Suppose you want to convince me that I have no hands but are unable to lie (and I know for sure you are unable to lie). However, you know a lot more than I about something, perhaps something completely irrelevant to the question. For instance, suppose you know the results of some very long sequence of die rolls that's completely irrelevant. It seems you can fool me with the truth. For you can find some true proposition p about the die rolls such that I assign an exceedingly low probability to p. You then reveal to me this disjunctive fact: p is true or I have no hands. Then: P(no hands | p or no hands) = P(no hands) / (P(p) + P(~p and no hands)) ≥ P(no hands) / (P(p) + P(no hands)). (Exercise: check the details.) If P(p) is sufficiently small, relative to my prior probability P(no hands) (which of course is non-zero--there is a tiny chance that I was in a terrible accident and superb prostheses have just been developed), this will be close to 1.
But of course, whether I have hands or not, if you know a lot more about something than I do, you will be able to find a truth that I assign a tiny probability to. So I really shouldn't be deceived by you. Rather, I should take myself to have learned p. Your disjunction is equivalent to the material conditional that if I have hands, then p. I know I have hands. So, p. But what about the Bayesian calculation, which is mathematically correct?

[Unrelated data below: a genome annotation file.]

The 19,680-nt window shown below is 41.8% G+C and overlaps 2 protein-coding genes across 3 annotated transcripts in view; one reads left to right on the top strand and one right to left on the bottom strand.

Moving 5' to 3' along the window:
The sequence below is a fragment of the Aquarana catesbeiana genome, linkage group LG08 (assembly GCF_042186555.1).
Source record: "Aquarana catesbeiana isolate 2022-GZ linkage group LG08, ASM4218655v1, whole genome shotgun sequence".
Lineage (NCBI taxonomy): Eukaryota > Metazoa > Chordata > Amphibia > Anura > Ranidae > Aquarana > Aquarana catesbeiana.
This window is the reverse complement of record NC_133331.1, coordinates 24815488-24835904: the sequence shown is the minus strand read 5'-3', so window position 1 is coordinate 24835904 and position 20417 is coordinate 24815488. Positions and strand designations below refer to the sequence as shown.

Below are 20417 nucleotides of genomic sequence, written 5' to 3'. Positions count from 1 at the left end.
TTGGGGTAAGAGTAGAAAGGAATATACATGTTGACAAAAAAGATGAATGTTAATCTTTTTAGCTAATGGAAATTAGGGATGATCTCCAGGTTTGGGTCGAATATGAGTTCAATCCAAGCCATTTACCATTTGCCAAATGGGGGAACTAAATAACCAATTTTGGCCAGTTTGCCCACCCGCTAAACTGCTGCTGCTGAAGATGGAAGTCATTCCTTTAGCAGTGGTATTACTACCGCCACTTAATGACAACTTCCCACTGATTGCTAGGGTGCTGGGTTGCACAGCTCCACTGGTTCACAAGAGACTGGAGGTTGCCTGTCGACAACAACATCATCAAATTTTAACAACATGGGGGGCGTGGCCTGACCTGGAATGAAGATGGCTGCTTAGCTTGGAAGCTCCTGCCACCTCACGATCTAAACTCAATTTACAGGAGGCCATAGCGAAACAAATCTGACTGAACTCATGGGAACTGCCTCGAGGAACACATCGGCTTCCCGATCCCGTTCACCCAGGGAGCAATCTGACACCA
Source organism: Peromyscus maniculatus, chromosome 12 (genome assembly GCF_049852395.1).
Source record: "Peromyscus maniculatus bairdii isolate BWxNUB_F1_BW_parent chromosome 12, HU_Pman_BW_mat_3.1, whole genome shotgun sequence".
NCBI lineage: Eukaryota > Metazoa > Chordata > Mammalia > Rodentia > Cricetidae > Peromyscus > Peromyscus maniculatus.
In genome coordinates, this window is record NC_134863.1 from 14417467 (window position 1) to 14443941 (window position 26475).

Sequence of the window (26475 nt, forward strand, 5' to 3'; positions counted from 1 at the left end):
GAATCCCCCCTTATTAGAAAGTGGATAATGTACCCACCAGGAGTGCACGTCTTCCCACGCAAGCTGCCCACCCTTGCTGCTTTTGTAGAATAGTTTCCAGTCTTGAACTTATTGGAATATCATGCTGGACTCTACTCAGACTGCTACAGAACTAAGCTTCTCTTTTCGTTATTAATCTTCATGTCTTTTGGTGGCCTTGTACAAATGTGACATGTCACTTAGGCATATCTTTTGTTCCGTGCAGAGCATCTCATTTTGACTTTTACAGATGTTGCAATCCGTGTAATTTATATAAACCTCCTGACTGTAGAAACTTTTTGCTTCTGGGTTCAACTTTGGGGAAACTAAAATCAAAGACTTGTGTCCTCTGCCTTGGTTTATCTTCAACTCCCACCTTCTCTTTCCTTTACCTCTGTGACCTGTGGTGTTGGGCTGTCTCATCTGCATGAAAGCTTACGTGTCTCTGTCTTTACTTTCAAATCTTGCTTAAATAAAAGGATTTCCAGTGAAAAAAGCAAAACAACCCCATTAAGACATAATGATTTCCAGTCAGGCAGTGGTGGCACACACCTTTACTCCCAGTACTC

This is a protocol problem. If I happened to ask you whether the disjunction "p is true or I have no hands" was true, and you then revealed it to me that it was, the Bayesian calculation would have been correct. But the actual protocol was that you picked out a truth that I took to be unlikely, and disjoined it with a claim that I have no hands. If I knew for sure that this was your protocol, I would have learned two things: first that p is true, and second that p is true or I have no hands. The second would have been uninformative in light of the first, and so there would be no deceit. But of course if the above were to really happen, I wouldn't know for sure what your protocol was.
In real life, when someone tells us something odd out of the blue, we often ask: "Why are you telling me this?" The above case shows how epistemically important the answer to this question can be. If you tell me (remember that you are unable to lie) that you're telling me this to get me to think I have no hands, I will suspect that your protocol may be to find an unlikely truth and disjoin it with the claim that I have no hands. As long as I have significant suspicion that this is your protocol, your statement won't shake my near-certainty that I have hands. But if you tell me that you were telling me this because you decided, before finding out whether p was true, that you were going to tell me whether or not the disjunction is true, then my near-certainty that I have hands should be shaken. I wonder how often "Why are you telling me this?" involves a case of trying to find the protocol and thus to figure out how to update. Rarely? Often?